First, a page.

Immigration DBQ Historical Context: • Between 1880 and 1925, almost 24 million immigrants arrived in the United States. These "New Immigrants" were primarily from Southern and Eastern European nations and Asia. These immigrants were inspired to come to America by its reputation as the "Land Of Liberty” and a place of opportunity and equality. Upon arrival these "New Immigrants," fleeing poverty and persecution, faced many difficulties in assimilating into American culture. Task: • In partners, you will rotate to each table to analyze Documents 1-12 and complete the chart for each document. Using information from the documents and your knowledge of United States history, you will write an thesis addressing the following statement: Between 1880 and 1925 American society remained true to its core values of liberty, equality and opportunity regarding immigration issues. Assess the validity of this statement.
Document 1 Immigration numbers by country Source: http://www.ellisisland.org/immexp/wseix_5_3.asp Ellis Island Website
Document 2 THE IMMIGRANT: THE STRANGER AT OUR GATE. EMIGRANT.--Can I come in?UNCLE SAM.--I 'spose you can; there's no law to keep you out. Source: Fifty Great Cartoons (Chicago: The Ram's Horn Press, 1899)
Document 3 "Then came the foreigner, making his way into the little village, bringing-small blame to him!-not only a wastly lower standard of living, but too often an actual present incapacity even to understand the refinements of life and thought in the community in which he sought a home. Our people had to look upon houses that were mere shells for human habitations, the gate unhung, the shutters flapping or falling, green pools in the yard, babes and young children rolling about half naked or worse, neglected, dirty, unkempt. Was there not in this, sentimental reason strong enough to give a shock to the principle of population? Source: Francis A. Walker, "Immigration and Degradation," (1891)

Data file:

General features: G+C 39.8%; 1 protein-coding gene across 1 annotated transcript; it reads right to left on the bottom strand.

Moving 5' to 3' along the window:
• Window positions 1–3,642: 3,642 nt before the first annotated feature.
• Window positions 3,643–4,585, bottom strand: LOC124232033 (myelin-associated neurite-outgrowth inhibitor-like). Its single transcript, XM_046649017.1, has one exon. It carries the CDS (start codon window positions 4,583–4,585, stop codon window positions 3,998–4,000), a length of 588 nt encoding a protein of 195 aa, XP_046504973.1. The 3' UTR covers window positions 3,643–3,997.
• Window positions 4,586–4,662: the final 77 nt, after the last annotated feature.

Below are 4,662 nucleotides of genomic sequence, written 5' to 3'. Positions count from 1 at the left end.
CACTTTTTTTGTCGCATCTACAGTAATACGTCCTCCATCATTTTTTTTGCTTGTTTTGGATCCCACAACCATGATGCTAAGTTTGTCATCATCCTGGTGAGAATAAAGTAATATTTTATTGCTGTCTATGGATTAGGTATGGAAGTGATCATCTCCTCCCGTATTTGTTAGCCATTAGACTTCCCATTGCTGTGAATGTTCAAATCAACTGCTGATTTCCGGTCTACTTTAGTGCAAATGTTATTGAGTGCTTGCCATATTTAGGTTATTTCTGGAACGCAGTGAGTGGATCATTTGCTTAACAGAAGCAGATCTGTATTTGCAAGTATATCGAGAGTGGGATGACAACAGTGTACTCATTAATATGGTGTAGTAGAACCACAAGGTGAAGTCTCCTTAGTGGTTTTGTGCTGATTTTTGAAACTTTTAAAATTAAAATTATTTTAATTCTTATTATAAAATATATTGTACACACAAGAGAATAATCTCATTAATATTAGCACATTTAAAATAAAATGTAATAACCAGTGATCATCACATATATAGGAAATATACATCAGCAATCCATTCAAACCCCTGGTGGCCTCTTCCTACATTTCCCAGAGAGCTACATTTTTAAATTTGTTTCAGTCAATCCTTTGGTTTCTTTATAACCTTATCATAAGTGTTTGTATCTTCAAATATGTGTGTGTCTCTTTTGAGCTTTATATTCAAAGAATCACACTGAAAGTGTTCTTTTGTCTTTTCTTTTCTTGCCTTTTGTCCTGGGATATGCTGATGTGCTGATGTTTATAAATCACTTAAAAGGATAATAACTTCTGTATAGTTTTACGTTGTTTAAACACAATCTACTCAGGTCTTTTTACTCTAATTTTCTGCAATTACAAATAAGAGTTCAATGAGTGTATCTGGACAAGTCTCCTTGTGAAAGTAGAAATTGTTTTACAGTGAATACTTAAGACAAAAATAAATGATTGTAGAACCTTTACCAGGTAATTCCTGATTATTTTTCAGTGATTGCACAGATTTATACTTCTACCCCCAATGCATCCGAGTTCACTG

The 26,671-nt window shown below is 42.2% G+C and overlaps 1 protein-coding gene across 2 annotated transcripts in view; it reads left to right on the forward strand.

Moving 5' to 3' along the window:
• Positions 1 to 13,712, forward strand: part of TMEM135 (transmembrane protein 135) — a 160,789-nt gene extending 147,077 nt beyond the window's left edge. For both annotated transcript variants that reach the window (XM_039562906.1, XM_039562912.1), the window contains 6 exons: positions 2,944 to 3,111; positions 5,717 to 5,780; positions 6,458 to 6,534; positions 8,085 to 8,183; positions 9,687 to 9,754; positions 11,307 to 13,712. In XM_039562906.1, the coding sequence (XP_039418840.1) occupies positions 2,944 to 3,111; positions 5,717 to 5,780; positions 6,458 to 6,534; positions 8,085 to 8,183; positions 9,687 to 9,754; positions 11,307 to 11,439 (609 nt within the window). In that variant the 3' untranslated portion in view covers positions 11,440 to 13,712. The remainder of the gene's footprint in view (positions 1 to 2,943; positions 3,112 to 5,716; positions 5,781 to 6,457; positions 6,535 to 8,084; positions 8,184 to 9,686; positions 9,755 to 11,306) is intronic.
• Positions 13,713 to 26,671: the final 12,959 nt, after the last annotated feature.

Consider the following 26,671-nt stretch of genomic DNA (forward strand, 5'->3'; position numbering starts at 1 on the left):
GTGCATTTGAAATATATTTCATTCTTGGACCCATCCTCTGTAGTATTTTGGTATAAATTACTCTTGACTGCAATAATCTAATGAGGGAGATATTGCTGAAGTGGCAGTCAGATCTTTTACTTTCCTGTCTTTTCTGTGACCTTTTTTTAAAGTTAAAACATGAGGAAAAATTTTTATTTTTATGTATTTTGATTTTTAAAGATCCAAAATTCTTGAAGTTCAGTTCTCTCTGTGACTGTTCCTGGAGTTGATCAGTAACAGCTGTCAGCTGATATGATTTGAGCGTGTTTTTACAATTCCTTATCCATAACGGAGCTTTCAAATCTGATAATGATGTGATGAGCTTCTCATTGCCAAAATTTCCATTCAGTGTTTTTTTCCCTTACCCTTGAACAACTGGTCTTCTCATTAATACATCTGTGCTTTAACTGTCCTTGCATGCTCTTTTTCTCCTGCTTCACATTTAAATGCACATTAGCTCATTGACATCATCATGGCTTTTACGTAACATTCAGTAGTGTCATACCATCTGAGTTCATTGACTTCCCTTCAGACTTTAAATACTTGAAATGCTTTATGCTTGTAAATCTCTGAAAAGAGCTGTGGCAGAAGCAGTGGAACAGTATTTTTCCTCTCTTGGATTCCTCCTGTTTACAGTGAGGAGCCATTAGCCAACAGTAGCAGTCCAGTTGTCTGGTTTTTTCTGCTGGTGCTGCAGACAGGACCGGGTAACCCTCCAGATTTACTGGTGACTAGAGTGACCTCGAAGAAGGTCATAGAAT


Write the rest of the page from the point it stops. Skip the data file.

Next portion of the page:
Document 4 I do most solemnly promise and swear that I will always, to the utmost of my ability, labor, plead and wage a continuous warfare against ignorance and fanaticism; that I will use my utmost power to strike the shackles and chains of blind obedience to the Roman Catholic church from the hampered and bound consciences of a priest-ridden and church-oppressed people. I will use my influence to promote the interest of all Protestants everywhere in the world that I may be; that I will not employ a Roman Catholic in any capacity if I can procure the services of a Protestant. I will not vote for, or counsel others to vote for, any Roman Catholic, but will vote only for a Protestant, so far as may lie in my power. Should there be two Roman Catholics on opposite tickets, I will erase the name on the ticket I vote; that I will at all times endeavor to place the political positions of this government in the hands of Protestants, to the entire exclusion of the Roman Catholic church, of the members thereof, and the mandate of the Pope. Source: "The Secret Oath of the American Protective Association, October 31, 1893," in Michael Williams, The Shadow of the Pope (New York: McGraw-Hill Book Co., Inc., 1932), 103–104.
Document 5 Source: San Francisco Gazette 1890.Caption reads "The Chinese must go!"
Document 6 To add to our misery and despair, a bloated aristocracy has sent to China—the greatest and oldest despotism in the world—for a cheap working slave. It rakes the slums of Asia to find the meanest slave on earth and imports him here to meet the free American in the Labor market, and still further widen the breach between the rich and the poor, still further to degrade white Labor. California must be all American or all Chinese. We are resolved that it shall be American, and are prepared to make it so. May we not rely upon your sympathy and assistance? Source: Dennis Kearney, President, and H. L. Knight, Secretary, “Appeal from California. The Chinese Invasion. Workingmen’s Address,” Indianapolis Times, 28 February 1878.